By Brooke Carney, National Sea Grant Office
Dr. Stuart Carlton works as a Healthy Coastal Ecosystems and Social Science Specialist for Texas Sea Grant. His research focuses on the social science of climate change, including public understanding and perception. He works directly with Sea Grant extension agents to increase climate literacy among various stakeholder groups in Texas. “We want to help the public understand the effects of climate change, know there is a lot of good, credible science behind it, and ultimately develop real life, practical steps to adapt to and mitigate the impacts of climate change,” commented Carlton.
A new study in Environmental Research Letters builds on Carlton’s research to understand scientific consensus on climate change. The study, led by John Cook of University Queensland Global Change Institute and titled “Consensus on consensus: a synthesis of consensus estimates on human-caused global warming“, analyzes the work of seven authors, including Carlton. Each of the authors have previously researched scientific consensus on climate change, all using different methods, and the result is the same for all of them—consensus among scientists on climate change is strong. The researchers not only confirm strong (97%) consensus among scientists that climate change is happening and is human-caused in this paper, they also show a strong correlation between climate expertise and consensus. The higher the level of expertise on climate change, the higher the level of consensus.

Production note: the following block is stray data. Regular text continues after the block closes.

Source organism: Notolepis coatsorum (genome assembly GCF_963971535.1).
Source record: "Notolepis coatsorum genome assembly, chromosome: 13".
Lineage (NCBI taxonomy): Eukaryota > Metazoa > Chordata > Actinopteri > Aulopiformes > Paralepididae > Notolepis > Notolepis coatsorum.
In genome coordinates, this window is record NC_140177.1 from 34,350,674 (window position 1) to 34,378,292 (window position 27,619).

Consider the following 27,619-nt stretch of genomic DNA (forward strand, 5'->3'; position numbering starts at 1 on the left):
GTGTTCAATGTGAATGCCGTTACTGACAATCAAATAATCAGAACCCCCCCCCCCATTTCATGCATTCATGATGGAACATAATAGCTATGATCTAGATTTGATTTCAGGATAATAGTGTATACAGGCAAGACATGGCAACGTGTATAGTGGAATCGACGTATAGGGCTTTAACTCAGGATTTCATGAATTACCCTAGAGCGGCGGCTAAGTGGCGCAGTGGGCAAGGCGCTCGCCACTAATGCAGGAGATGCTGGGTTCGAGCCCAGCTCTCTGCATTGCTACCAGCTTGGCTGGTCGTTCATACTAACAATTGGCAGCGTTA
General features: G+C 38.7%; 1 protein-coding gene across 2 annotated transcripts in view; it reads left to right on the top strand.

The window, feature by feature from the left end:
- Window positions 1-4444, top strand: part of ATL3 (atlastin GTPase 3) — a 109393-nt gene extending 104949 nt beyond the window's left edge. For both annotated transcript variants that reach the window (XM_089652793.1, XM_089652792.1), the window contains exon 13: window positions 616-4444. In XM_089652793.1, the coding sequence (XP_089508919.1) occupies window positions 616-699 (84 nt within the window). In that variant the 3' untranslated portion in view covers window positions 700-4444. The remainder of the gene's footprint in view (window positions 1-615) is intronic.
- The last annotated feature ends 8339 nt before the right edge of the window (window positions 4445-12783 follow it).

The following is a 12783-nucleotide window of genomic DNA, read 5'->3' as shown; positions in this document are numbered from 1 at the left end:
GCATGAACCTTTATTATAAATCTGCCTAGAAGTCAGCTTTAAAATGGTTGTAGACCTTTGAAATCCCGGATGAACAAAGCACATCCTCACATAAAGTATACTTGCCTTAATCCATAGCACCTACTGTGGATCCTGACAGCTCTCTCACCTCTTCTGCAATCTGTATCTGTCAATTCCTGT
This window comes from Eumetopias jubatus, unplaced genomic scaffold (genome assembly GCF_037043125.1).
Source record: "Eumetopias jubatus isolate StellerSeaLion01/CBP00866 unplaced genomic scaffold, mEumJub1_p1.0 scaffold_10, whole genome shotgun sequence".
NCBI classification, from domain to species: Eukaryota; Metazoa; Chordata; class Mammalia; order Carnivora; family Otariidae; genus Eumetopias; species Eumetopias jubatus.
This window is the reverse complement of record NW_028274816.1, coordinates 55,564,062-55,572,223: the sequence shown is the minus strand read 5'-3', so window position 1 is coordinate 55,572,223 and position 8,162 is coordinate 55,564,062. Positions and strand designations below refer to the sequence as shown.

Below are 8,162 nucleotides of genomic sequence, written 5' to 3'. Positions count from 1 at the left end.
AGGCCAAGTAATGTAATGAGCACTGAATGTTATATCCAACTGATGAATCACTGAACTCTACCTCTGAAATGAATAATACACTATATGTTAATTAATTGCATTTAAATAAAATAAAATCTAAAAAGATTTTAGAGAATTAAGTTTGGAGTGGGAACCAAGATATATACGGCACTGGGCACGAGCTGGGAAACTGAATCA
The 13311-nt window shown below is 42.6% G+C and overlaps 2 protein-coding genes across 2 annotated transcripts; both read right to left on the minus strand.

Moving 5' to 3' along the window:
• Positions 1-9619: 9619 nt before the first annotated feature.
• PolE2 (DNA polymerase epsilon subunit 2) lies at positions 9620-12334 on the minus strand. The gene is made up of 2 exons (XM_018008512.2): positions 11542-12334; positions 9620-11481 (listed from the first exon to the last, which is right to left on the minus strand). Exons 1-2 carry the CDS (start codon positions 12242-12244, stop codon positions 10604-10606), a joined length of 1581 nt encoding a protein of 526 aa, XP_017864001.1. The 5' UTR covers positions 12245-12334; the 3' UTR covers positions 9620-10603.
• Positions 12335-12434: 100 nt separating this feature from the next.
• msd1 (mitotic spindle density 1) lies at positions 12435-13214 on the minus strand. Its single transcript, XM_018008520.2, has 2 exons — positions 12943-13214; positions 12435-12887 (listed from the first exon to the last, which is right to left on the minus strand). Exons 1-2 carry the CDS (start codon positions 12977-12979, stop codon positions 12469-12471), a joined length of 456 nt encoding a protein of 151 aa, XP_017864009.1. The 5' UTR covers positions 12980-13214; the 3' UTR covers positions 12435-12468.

“Despite the strong consensus among scientists, public understanding is still limited. This study allows us to say, ‘let’s stop talking about the debate among scientists, and let’s get to work helping the public understand how they can plan for and mitigate impacts,’” said Carlton.
Carlton’s previous research examined consensus on climate change across all bio-physical sciences. He found 93% scientists in the fields of biology, chemistry, geology, and other related fields agree that human-caused climate change is happening. His work also found that scientists across many disciplines believe climate science is credible and mature.
Sea Grant is a partnership program between federal government, universities, and other local partners. The 33 Sea Grant programs in the United States, including Puerto Rico, Lake Champlain, and Guam identify locally relevant issues related to coastal, marine, and Great Lakes resources, conduct research based on community needs, and work directly with communities to implement solutions through extension, education, and communication.